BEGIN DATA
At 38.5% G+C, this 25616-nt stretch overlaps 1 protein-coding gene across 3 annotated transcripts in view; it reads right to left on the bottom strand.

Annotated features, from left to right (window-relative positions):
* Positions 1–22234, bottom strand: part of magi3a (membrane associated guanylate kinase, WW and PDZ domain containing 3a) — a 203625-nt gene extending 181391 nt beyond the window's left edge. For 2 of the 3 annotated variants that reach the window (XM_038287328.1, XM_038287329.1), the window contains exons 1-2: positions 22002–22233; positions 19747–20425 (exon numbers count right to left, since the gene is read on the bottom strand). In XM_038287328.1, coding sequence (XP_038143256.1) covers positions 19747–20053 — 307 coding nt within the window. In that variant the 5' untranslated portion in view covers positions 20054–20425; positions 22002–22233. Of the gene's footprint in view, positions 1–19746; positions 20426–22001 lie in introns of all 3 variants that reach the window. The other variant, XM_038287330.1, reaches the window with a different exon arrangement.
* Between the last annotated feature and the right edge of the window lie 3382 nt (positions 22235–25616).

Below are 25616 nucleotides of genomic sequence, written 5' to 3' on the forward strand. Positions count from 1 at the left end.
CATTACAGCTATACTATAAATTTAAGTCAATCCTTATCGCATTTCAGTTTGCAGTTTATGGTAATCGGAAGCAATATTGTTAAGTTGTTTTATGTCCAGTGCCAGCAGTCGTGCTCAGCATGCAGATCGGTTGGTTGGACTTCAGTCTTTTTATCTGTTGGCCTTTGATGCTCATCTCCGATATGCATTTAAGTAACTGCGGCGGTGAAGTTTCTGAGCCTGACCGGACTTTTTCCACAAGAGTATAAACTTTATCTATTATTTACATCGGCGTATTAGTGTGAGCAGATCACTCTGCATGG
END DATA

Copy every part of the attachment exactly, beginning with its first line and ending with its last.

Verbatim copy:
At 38.5% G+C, this 25616-nt stretch overlaps 1 protein-coding gene across 3 annotated transcripts in view; it reads right to left on the bottom strand.

Annotated features, from left to right (window-relative positions):
* Positions 1–22234, bottom strand: part of magi3a (membrane associated guanylate kinase, WW and PDZ domain containing 3a) — a 203625-nt gene extending 181391 nt beyond the window's left edge. For 2 of the 3 annotated variants that reach the window (XM_038287328.1, XM_038287329.1), the window contains exons 1-2: positions 22002–22233; positions 19747–20425 (exon numbers count right to left, since the gene is read on the bottom strand). In XM_038287328.1, coding sequence (XP_038143256.1) covers positions 19747–20053 — 307 coding nt within the window. In that variant the 5' untranslated portion in view covers positions 20054–20425; positions 22002–22233. Of the gene's footprint in view, positions 1–19746; positions 20426–22001 lie in introns of all 3 variants that reach the window. The other variant, XM_038287330.1, reaches the window with a different exon arrangement.
* Between the last annotated feature and the right edge of the window lie 3382 nt (positions 22235–25616).

Below are 25616 nucleotides of genomic sequence, written 5' to 3' on the forward strand. Positions count from 1 at the left end.
CATTACAGCTATACTATAAATTTAAGTCAATCCTTATCGCATTTCAGTTTGCAGTTTATGGTAATCGGAAGCAATATTGTTAAGTTGTTTTATGTCCAGTGCCAGCAGTCGTGCTCAGCATGCAGATCGGTTGGTTGGACTTCAGTCTTTTTATCTGTTGGCCTTTGATGCTCATCTCCGATATGCATTTAAGTAACTGCGGCGGTGAAGTTTCTGAGCCTGACCGGACTTTTTCCACAAGAGTATAAACTTTATCTATTATTTACATCGGCGTATTAGTGTGAGCAGATCACTCTGCATGG